“If you lose today, win tomorrow.” ~Daisaku Ikeda
From the moment we learn to walk and touch things, we hear the word no far more than we will ever hear the word yes.
“No, don’t touch that.” “No, that’s not for you.” “No, you shouldn’t eat paint chips.” OK, maybe that last one was just me, but you get the picture.
We are told no so much more than we are ever told yes during the course of growing up, so why is it as adults that hearing the word no can be so devastating? Shouldn’t we be used to it by now?
As a rookie salesmen every time I heard the word no I got discouraged and thought I must be doing something wrong. I would constantly beat myself up.
“What am I doing wrong?” “What can I do different?”
These were great questions to ask myself; however, it’s the answers I supplied myself that turned out to be misleading.
I figured that if people were saying no, it was because the process was failing me. How wrong I was.
With sales, as in many aspects of life, there is a process—a start and a finish. Whether it’s setting and achieving goals, getting dressed, or cooking dinner, everything has a process, whether we consciously think about it or not.
Like a naïve cocky rookie, I decided to abandon the process and started to do things my own way. Much to my surprise, I now heard no twice as many times.
I just could not understand what was going on, so I got even harder on myself.
“Maybe I’m not cut out for this.” “Maybe I’m no good.”
My manager pulled me aside and sat me down to ascertain what was happening.
I explained my thoughts and he laughed. I was puzzled until he had this to say:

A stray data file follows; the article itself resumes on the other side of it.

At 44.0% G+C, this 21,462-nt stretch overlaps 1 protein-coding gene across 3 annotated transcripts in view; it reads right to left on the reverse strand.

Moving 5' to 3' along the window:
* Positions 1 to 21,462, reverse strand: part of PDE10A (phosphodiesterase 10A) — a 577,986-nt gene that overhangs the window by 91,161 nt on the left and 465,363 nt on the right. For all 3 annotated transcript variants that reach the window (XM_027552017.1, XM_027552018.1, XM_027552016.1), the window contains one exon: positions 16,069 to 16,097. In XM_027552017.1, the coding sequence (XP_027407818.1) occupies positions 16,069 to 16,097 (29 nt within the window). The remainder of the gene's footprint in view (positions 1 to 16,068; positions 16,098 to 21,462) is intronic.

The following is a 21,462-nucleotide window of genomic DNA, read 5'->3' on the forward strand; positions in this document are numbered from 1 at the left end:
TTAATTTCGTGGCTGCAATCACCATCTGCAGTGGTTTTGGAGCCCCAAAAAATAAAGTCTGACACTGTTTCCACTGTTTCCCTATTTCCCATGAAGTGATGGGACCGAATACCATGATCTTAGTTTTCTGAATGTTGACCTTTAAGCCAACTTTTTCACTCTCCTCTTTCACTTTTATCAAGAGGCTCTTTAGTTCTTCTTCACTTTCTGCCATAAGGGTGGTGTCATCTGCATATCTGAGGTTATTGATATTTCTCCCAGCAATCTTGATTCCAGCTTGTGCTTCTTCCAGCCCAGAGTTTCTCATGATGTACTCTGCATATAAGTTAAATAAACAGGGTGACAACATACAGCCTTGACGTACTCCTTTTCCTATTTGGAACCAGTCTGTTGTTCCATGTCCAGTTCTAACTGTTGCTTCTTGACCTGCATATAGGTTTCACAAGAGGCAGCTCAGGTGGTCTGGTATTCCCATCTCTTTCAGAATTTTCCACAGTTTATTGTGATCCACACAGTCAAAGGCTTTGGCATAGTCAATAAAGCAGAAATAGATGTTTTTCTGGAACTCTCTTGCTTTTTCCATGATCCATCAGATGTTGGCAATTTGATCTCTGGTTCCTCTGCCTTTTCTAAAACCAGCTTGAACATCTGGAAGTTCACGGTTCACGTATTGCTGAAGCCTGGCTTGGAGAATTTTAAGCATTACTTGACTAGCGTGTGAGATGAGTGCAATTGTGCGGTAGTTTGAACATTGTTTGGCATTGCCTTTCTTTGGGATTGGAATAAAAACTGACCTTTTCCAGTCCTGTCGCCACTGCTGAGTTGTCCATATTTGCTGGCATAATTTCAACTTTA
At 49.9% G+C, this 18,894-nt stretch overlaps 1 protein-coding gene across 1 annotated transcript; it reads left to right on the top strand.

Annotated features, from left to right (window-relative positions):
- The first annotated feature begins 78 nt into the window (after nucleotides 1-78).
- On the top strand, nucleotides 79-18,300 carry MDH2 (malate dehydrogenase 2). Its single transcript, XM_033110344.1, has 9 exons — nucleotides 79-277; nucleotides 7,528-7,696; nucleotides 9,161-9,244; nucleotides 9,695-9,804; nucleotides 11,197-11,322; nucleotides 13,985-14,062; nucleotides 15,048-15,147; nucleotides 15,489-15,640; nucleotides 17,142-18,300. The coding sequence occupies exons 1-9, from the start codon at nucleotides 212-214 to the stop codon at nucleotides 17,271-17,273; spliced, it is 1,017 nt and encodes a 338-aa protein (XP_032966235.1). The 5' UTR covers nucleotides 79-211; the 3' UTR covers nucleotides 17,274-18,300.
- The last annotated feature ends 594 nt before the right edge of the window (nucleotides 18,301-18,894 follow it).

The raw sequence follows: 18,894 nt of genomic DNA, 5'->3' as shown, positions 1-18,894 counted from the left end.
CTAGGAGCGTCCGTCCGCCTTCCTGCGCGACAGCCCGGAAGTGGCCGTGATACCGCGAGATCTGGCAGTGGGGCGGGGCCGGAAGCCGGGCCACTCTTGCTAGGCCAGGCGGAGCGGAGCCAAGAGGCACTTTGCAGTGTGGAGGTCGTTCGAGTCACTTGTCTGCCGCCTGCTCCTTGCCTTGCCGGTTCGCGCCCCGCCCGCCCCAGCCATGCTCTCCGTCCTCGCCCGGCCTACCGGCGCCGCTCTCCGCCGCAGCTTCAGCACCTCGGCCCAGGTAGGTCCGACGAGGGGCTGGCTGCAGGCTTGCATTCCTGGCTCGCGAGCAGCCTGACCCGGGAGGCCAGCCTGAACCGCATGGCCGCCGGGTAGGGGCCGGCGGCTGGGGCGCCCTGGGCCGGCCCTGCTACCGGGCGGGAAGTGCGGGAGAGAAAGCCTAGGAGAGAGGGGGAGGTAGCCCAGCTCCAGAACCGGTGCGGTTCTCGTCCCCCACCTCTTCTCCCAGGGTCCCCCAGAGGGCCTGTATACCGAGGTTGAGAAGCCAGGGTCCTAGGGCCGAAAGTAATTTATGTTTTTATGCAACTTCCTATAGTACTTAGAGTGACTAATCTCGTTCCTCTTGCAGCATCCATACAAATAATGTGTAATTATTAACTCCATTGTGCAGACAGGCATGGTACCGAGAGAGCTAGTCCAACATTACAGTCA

“You’re looking at this all wrong. Life is a numbers game. It’s just the law of averages kid.”
He continued to explain, “You can’t let every single ‘no’ into your head. You better learn to use it as fuel to keep you going instead of letting it slow you down. You will hear a thousand more nos than yeses in this business. Get used to it. If everyone was as hard on themselves about hearing the word no as you are right now, the whole lot would have a rain cloud over it.”
After our talk it made sense to me I didn’t need to change the process but my outlook and perception of the word no. Every no I get puts me one closer to the yes I‘m looking for.
It’s that simple. It’s a numbers game. You just have to change your perspective. Why not turn hearing no into a positive?
I’ve heard no six times today—my yeses are coming any time now. Or you could prepare yourself ahead of time for the whole day: I may have to hear no at least 24 times to get the 6 yeses I need today. Then start counting down—play the odds.
Stop fearing rejection and instead view it as simply part of the process.
It’s time to start seeing it in a positive light rather than a negative one.
This best part is that you can apply this outlook to anything in your life because it’s just perception. And as we all know, perception is reality.
Whether its sales, job searching, or asking someone out on a date, you need to find a way to take rejection and turn into drive. Drive is the difference between those who achieve their goals and those who don’t.
Remember how when you were a kid and you wanted something, nothing would stand in your way? If you can channel that same drive, speed bumps don’t have to turn into brick walls.
If you have the drive to ask or try enough times and get through all the failures and let downs, you can get on with the triumphs and victories that come after all those nos you worked so hard to get.
How do you cope with nos so that they don’t keep you from getting to yeses?
Photo by shoothead